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# In the xy-plane, point (r, s) lies on a circle with center

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Manager
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In the xy-plane, point (r, s) lies on a circle with center [#permalink]

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24 Aug 2010, 21:45
00:00

Difficulty:

25% (medium)

Question Stats:

69% (00:35) correct 31% (01:09) wrong based on 136 sessions

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In the xy-plane, point (r,s) lies on a circle with center at the origin. What is the value of $$r^2+s^2$$?

(1) The circle has radius 2.

(2) The point $$(sqrt{2}, -sqrt{2})$$ lies on the circle.

OPEN DISCUSSION OF THIS QUESTION IS HERE: https://gmatclub.com/forum/in-the-xy-pl ... 65616.html
[Reveal] Spoiler: OA

Kudos [?]: 261 [0], given: 32

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Re: In the xy-plane, point (r, s) lies on a circle with center [#permalink]

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24 Aug 2010, 21:55
1
KUDOS
Equation of the circle is $$x^2+ y^2 = a^2$$ where a = radius

since r,s lies on the circle the equation becomes r^2+s^2 = a^2

statement 1: radius = $$a= 2 => r^2+s^2 = 2^2 = 4$$ , thus sufficient.
statement 2: we have given one point on the circle and we have the center at the origin.
Thus we can find out the distance between these 2 points which will be 2. This distance is basically the radius. Since we have the radius, the statement is sufficient.

Hence D
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Kudos [?]: 1927 [1], given: 235

Manager
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Kudos [?]: 261 [0], given: 32

Re: In the xy-plane, point (r, s) lies on a circle with center [#permalink]

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24 Aug 2010, 22:45
I had forgotten the equation for the circle. Thanks!

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Re: In the xy-plane, point (r, s) lies on a circle with center [#permalink]

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28 Aug 2010, 09:07
can some one please explain how B is correct ?
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Kudos [?]: 116 [0], given: 10

Manager
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Kudos [?]: 261 [0], given: 32

Re: In the xy-plane, point (r, s) lies on a circle with center [#permalink]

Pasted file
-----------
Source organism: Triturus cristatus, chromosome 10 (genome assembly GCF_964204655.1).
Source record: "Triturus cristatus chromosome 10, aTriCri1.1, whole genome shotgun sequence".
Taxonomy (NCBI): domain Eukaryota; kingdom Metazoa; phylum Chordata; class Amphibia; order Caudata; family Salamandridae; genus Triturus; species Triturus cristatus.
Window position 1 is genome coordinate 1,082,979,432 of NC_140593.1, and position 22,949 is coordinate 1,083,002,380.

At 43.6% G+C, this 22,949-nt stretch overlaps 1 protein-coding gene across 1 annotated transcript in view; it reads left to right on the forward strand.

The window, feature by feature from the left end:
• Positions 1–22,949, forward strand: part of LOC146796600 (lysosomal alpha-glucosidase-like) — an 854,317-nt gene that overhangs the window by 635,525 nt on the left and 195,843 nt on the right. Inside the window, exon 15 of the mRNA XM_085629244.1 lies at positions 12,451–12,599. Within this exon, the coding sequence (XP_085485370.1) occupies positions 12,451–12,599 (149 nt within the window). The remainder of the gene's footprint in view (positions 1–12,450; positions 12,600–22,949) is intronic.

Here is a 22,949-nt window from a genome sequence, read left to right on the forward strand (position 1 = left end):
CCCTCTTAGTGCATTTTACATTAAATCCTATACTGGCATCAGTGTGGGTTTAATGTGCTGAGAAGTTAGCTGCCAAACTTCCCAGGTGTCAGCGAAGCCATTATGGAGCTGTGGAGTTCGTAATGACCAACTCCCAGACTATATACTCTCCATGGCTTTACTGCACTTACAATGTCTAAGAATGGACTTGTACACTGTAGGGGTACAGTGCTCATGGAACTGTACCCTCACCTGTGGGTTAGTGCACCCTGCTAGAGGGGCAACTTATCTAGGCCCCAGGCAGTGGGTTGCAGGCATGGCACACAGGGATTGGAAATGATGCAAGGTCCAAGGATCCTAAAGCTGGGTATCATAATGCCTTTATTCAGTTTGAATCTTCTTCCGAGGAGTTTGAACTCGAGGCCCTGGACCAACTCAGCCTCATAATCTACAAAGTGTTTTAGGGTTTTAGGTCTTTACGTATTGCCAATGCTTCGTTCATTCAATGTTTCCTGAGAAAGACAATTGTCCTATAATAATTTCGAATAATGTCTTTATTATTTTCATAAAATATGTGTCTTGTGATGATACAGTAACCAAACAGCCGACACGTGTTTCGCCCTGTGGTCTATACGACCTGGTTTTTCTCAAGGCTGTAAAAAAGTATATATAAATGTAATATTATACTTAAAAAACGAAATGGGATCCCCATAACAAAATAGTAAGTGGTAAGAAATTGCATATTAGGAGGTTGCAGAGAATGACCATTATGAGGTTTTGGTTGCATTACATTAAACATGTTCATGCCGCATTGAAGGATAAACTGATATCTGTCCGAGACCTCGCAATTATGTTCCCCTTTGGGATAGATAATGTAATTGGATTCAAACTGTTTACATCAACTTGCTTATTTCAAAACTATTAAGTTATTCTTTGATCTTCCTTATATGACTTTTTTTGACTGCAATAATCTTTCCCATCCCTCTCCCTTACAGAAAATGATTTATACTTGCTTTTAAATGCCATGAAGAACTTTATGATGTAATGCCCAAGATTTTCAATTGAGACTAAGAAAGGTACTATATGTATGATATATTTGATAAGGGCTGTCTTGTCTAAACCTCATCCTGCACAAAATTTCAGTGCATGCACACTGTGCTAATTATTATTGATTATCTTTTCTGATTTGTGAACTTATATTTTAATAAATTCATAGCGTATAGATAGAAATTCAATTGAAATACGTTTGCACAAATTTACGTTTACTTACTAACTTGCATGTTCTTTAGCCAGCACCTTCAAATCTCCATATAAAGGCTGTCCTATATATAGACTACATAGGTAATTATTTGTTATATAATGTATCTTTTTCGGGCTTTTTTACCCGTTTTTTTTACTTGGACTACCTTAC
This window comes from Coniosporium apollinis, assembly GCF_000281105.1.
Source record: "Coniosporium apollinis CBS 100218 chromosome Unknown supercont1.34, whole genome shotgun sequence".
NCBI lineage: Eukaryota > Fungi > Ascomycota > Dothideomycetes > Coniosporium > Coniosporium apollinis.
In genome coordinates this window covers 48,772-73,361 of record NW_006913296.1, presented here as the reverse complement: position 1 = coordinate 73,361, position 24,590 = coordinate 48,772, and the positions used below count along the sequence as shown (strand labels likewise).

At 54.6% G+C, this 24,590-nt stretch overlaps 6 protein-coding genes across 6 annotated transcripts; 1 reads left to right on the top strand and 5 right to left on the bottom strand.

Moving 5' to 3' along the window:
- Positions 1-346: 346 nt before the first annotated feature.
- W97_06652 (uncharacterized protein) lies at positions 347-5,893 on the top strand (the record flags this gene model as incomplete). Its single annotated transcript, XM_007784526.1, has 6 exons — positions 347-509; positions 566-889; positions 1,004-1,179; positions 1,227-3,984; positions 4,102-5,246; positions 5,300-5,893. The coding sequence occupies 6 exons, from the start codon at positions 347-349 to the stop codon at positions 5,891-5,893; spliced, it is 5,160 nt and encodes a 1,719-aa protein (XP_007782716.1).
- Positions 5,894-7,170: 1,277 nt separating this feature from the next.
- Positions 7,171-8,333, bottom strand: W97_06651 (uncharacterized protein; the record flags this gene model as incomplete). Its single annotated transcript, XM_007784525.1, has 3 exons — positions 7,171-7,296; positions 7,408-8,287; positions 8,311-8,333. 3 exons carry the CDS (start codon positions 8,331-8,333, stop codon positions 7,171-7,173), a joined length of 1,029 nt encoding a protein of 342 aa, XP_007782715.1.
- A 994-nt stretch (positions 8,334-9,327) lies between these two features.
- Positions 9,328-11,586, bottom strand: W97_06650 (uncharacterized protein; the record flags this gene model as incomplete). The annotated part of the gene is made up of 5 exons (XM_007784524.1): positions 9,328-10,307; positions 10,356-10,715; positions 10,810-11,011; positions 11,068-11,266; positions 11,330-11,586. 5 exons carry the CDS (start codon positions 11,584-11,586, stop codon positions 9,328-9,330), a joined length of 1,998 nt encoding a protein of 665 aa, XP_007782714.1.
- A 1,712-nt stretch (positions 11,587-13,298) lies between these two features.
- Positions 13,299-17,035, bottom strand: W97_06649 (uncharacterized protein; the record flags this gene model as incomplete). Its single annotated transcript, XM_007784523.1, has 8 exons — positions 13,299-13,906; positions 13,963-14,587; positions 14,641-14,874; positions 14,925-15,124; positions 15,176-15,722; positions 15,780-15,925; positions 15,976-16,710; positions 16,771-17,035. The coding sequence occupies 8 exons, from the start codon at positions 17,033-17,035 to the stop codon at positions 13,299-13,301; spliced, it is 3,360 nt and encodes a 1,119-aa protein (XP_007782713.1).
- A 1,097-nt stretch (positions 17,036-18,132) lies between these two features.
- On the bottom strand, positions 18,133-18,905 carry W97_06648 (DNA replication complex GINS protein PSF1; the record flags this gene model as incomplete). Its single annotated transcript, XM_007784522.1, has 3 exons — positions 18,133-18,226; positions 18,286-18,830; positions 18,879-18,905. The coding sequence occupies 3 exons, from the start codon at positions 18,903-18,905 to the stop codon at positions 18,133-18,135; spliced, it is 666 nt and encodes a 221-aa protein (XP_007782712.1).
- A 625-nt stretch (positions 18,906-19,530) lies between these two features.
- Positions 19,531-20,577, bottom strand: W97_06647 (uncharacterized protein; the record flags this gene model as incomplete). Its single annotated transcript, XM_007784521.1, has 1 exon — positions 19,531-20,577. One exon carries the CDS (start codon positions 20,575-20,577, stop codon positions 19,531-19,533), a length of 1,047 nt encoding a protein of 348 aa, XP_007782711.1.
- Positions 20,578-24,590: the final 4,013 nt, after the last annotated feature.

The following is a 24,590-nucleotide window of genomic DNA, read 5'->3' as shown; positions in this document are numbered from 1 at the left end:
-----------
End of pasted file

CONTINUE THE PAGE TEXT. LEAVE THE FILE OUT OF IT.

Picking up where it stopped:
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28 Aug 2010, 10:06
Draw a right triangle from the origin to that point. Now solve for the hypotenuse, and you get 2. This is the radius of the circle.

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Re: In the xy-plane, point (r, s) lies on a circle with center [#permalink]

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09 Dec 2010, 09:31
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In the xy-plane, point (r, s) lies on a circle with center at the origin. What is the value of r^2 + s^2?

(1) The circle has radius 2.
(2) The point ($$\sqrt{2}$$, $$-\sqrt{2}$$) lies on the circle.

Kudos [?]: 969 [0], given: 15

Math Expert
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Posts: 42605

Kudos [?]: 135629 [1], given: 12705

Re: In the xy-plane, point (r, s) lies on a circle with center [#permalink]

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09 Dec 2010, 09:45
1
KUDOS
Expert's post
2
This post was
BOOKMARKED
udaymathapati wrote:
In the xy-plane, point (r, s) lies on a circle with center at the origin. What is the value of
$$r^2 + s^2$$?
(1) The circle has radius 2.
(2) The point (\sqrt{$$2$$}, -\sqrt{$$2$$}) lies on the circle.

THEORY:
In an x-y Cartesian coordinate system, the circle with center (a, b) and radius r is the set of all points (x, y) such that:
$$(x-a)^2+(y-b)^2=r^2$$

This equation of the circle follows from the Pythagorean theorem applied to any point on the circle: as shown in the diagram above, the radius is the hypotenuse of a right-angled triangle whose other sides are of length x-a and y-b.

If the circle is centered at the origin (0, 0), then the equation simplifies to:
$$x^2+y^2=r^2$$

BACK TO THE ORIGINAL QUESTION:
In the xy-plane, point (r, s) lies on a circle with center at the origin. What is the value of $$r^2 + s^2$$?

Now, as $$x^2+y^2=r^2$$ then the question asks about the value of radius^2.

(2) The point $$(\sqrt{2}, \ -\sqrt{2})$$ lies on the circle --> substitute x and y coordinates of a point in $$x^2+y^2=r^2$$ --> $$2+2=4=r^2$$. Sufficient.

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Re: In the xy-plane, point (r, s) lies on a circle with center [#permalink]

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11 Aug 2015, 10:22
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Re: In the xy-plane, point (r, s) lies on a circle with center [#permalink]

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14 Aug 2017, 04:43
jpr200012 wrote:
In the xy-plane, point (r,s) lies on a circle with center at the origin. What is the value of $$r^2+s^2$$?

(1) The circle has radius 2.

(2) The point $$(sqrt{2}, -sqrt{2})$$ lies on the circle.

OPEN DISCUSSION OF THIS QUESTION IS HERE: https://gmatclub.com/forum/in-the-xy-pl ... 65616.html
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Kudos [?]: 135629 [0], given: 12705

Re: In the xy-plane, point (r, s) lies on a circle with center   [#permalink] 14 Aug 2017, 04:43
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